Each of first and second volutes 48, 50 may have an inlet 54 and an annular channel-like outlet 56 fluidly connecting first and second volutes 48, 50 with a periphery of turbine wheel 40. A plurality of vane members 58 may be disposed within each of first and second volutes 48, 50 between inlet 54 and the annular channel-like outlet 56. Vane members 58 may be substantially equally angled relative to a central axis of turbine 32 such that exhaust gases entering inlet 54 and flowing annularly through first and second volutes 48, 50 may be radially and uniformly redirected inward through the annular channel-like outlet 56 at a plurality of finite annular locations. As illustrated in both FIGS. 2 and 3, vane members 58 may be fixedly connected to opposing sides of wall member 52 at a plurality of equally spaced locations, thereby dividing the annular channel-like outlet 56 into the plurality of finite outlet locations. It is contemplated that vane members 58 may be cast integrally with turbine housing 42 and fabricated, for example, through an electron discharge machining process. It is also contemplated that vane members 58 may alternatively be cast integrally with turbine housing 42 in finish form through a high precision casting process. It is further contemplated that vane members 58 may be initially separate from turbine housing 42 and, when assembled thereto, may be common to both first and second volutes 48, 50 (e.g., extending through wall member 52). It is additionally contemplated that vane members 58 may only be associated with only one of first and second volutes 48, 50, if desired.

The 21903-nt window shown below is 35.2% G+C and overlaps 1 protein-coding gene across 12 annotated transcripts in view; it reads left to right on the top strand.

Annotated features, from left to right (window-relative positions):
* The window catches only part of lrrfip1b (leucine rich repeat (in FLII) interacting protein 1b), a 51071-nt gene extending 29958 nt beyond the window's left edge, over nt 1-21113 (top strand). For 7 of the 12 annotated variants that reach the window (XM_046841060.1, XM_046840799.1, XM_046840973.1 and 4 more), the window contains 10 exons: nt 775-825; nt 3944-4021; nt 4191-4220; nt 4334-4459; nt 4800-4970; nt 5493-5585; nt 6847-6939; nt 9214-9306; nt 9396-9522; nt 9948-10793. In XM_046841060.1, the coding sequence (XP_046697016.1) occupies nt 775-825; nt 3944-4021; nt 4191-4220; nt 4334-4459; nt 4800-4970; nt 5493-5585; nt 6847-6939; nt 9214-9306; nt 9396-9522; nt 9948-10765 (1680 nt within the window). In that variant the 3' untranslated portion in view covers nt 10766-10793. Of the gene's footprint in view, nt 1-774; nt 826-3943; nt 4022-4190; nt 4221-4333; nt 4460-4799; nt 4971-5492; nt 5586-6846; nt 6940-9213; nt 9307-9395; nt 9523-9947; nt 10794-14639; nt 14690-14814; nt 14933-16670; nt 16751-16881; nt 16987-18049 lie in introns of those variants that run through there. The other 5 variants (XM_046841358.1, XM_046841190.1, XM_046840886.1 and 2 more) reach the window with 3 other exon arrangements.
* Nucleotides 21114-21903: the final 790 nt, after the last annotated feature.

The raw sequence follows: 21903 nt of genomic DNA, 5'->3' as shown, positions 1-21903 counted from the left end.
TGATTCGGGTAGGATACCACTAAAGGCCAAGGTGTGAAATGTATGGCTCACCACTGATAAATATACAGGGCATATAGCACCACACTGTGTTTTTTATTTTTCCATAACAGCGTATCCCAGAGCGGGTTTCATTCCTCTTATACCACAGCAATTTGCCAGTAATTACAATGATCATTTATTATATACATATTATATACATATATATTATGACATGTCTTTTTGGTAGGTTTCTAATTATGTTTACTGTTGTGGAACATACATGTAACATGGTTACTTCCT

INDUSTRIAL APPLICABILITY

The disclosed turbocharger may be implemented into any power system application where charged air induction is utilized. In particular, because the disclosed turbocharger includes both a divided turbine housing and nozzle vanes, exhaust pulse energy may be fully and efficiently utilized without undesirable interactions or uniformity losses. The operation of power system 5 will now be explained.

Referring to FIG. 1, atmospheric air may be drawn into air induction system 12 by compressor 24 via induction valve 22, where it may be pressurized to a predetermined level before entering combustion chambers 20 of power source 10. Fuel may be mixed with the pressurized air before or after entering combustion chambers 20 and combusted by power source 10 to produce mechanical work and an exhaust flow of hot gases. The exhaust flow may be directed from power source 10 to turbine 32 where the expansion of the hot gases may cause turbine 32 to rotate, thereby rotating connected compressor 24 and compressing the inlet air. After exiting turbine 32, the exhaust flow may be released to the atmosphere.